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Survival of the Fittest: On how to enhance recovery from critical illness through learning from evolutionary conserved catabolic pathways

Objective

Since a few decades, human patients who suffer from severe illnesses or multiple trauma, conditions that were previously lethal, are being treated in intensive care units (ICUs). Modern intensive care medicine bridges patients from life-threatening conditions to recovery with use of mechanical devices, vasoactive drugs and powerful anti-microbial agents. By postponing death, a new unnatural condition, intensive-care-dependent prolonged (>1 week) critical illness, has been created. About 25% of ICU patients today require prolonged intensive care, sometimes for weeks or months, and these patients are at high risk of death while consuming 75% of resources. Although the primary insult was adequately dealt with, many long-stay patients typically suffer from hypercatabolism, ICU-acquired brain dysfunction and polyneuropathy/myopathy leading to severe muscle weakness, further increasing the risk of late death. As hypercatabolism was considered the culprit, several anabolic interventions were tested, but these showed harm instead of benefit. We previously showed that fasting early during illness is superior to forceful feeding, pointing to certain benefits of catabolic responses. In healthy humans, fasting activates catabolism to provide substrates essential to protect and maintain brain and muscle function. This proposal aims to investigate whether evolutionary conserved catabolic fasting pathways, specifically lipolysis and ketogenesis, can be exploited in the search for prevention of brain dysfunction and muscle weakness in long-stay ICU patients, with the goal to identify a new metabolic intervention to enhance their recovery. The project builds further on our experience with bi-directional translational research - using human material whenever possible and a validated mouse model of sepsis-induced critical illness for objectives that cannot be addressed in patients - and aims to close the loop, from a novel concept to a large randomized controlled trial in patients.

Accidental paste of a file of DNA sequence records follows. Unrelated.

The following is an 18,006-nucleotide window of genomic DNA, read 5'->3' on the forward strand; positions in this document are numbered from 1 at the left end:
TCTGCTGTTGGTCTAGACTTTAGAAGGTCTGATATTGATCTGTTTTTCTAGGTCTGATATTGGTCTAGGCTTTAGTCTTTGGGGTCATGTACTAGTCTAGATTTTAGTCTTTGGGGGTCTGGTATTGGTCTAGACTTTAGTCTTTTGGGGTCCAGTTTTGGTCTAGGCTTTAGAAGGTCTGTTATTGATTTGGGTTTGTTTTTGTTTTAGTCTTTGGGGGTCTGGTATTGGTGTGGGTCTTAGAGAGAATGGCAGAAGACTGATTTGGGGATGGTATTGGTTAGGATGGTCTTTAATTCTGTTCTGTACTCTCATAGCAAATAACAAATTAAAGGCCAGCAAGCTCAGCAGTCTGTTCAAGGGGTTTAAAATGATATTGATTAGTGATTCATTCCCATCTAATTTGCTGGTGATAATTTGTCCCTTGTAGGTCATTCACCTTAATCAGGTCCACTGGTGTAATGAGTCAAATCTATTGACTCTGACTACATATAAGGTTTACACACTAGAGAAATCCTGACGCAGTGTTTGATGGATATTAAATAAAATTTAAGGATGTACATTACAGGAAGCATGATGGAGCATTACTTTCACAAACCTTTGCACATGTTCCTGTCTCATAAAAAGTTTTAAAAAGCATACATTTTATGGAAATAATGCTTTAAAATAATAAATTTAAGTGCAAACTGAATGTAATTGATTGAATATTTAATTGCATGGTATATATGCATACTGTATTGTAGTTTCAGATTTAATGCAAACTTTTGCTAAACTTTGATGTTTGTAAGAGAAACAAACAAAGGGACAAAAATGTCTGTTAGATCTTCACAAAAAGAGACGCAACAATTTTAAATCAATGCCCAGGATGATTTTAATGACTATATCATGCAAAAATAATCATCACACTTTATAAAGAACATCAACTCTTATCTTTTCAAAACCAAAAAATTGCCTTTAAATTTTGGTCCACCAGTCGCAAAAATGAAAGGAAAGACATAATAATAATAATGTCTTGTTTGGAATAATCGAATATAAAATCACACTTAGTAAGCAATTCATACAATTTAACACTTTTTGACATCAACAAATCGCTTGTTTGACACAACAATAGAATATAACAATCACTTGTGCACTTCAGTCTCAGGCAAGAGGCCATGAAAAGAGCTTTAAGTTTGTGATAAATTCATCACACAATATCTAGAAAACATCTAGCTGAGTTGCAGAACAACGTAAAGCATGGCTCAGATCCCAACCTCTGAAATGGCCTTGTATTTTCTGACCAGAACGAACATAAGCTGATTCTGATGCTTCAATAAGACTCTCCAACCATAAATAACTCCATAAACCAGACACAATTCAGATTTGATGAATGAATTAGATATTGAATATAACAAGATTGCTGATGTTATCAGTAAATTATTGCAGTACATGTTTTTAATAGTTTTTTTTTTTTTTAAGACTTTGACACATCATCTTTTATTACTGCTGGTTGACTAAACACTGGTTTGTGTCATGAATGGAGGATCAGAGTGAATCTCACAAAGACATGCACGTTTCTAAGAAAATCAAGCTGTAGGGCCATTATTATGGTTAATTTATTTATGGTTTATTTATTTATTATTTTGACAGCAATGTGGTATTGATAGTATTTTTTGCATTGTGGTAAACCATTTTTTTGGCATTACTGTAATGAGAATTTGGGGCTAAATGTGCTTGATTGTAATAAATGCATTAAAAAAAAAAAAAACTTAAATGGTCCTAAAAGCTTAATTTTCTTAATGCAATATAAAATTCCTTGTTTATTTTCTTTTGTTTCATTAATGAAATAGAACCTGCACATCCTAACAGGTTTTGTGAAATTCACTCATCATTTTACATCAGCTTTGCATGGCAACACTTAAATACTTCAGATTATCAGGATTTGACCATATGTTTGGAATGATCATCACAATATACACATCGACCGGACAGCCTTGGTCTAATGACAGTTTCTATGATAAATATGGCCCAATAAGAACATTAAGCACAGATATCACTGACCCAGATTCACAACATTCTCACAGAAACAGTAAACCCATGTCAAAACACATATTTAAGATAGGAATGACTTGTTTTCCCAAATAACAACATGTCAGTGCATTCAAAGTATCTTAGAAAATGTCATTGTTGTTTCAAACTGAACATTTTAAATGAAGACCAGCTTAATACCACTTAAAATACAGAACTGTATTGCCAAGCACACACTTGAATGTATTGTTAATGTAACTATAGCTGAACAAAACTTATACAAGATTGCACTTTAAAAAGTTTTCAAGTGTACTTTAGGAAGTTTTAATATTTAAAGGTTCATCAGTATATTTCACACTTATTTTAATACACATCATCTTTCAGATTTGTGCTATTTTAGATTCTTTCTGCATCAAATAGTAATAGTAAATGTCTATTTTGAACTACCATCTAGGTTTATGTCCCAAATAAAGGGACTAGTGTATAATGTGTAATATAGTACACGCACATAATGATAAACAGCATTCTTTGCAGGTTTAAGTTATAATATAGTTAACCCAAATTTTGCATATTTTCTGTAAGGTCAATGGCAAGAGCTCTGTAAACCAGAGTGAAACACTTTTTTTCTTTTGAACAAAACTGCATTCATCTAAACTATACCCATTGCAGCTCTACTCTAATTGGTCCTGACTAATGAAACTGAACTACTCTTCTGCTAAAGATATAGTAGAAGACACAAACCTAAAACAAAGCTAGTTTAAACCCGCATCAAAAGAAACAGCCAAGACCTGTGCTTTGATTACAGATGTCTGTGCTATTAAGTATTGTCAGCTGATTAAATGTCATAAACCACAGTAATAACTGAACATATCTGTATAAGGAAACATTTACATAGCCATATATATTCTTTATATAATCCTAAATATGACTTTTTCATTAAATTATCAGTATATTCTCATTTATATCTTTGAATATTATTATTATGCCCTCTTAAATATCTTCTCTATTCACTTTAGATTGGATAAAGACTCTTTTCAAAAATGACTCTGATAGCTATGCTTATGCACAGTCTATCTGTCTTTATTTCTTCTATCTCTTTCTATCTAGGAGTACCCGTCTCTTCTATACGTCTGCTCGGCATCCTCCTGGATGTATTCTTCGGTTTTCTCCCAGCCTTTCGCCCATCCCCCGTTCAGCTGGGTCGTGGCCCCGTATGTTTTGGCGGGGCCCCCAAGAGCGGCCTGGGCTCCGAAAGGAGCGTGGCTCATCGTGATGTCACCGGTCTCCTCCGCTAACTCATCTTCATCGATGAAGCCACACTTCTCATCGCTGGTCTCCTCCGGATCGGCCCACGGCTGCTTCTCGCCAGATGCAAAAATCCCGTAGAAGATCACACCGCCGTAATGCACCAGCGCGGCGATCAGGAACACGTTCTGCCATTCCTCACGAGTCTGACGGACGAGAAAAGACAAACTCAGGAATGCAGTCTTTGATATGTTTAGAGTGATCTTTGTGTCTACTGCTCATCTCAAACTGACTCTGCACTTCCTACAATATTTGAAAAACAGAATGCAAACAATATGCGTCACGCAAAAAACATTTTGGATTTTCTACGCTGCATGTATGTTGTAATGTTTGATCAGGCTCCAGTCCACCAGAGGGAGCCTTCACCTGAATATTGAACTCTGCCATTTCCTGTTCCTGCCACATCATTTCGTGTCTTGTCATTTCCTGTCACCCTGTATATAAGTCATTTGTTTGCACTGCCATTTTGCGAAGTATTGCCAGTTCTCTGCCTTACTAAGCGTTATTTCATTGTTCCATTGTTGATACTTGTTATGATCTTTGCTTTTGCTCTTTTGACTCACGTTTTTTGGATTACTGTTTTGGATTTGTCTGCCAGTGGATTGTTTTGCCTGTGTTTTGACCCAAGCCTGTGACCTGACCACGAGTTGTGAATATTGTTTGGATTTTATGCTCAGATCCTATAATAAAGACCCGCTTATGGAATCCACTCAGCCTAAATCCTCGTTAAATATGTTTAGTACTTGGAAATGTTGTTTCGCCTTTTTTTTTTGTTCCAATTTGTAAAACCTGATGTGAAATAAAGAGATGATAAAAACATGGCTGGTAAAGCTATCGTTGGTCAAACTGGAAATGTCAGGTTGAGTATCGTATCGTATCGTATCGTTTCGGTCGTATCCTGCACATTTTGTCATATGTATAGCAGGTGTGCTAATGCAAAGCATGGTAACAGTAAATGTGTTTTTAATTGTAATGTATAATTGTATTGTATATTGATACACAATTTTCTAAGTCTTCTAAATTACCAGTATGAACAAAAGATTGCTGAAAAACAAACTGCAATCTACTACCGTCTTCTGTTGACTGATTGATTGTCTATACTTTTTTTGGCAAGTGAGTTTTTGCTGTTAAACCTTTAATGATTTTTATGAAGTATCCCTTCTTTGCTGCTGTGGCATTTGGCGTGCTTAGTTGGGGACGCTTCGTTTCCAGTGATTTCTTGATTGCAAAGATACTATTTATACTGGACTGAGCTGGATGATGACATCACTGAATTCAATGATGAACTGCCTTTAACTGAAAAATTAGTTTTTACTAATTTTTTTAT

Field of science

  • /medical and health sciences/clinical medicine/critical care medicine

Call for proposal

ERC-2017-ADG
See other projects for this call

Funding Scheme

ERC-ADG - Advanced Grant

Host institution

KATHOLIEKE UNIVERSITEIT LEUVEN
Address
Oude Markt 13
3000 Leuven
Belgium
Activity type
Higher or Secondary Education Establishments
EU contribution
€ 2 500 000

Beneficiaries (1)

KATHOLIEKE UNIVERSITEIT LEUVEN
Belgium
EU contribution
€ 2 500 000
Address
Oude Markt 13
3000 Leuven
Activity type
Higher or Secondary Education Establishments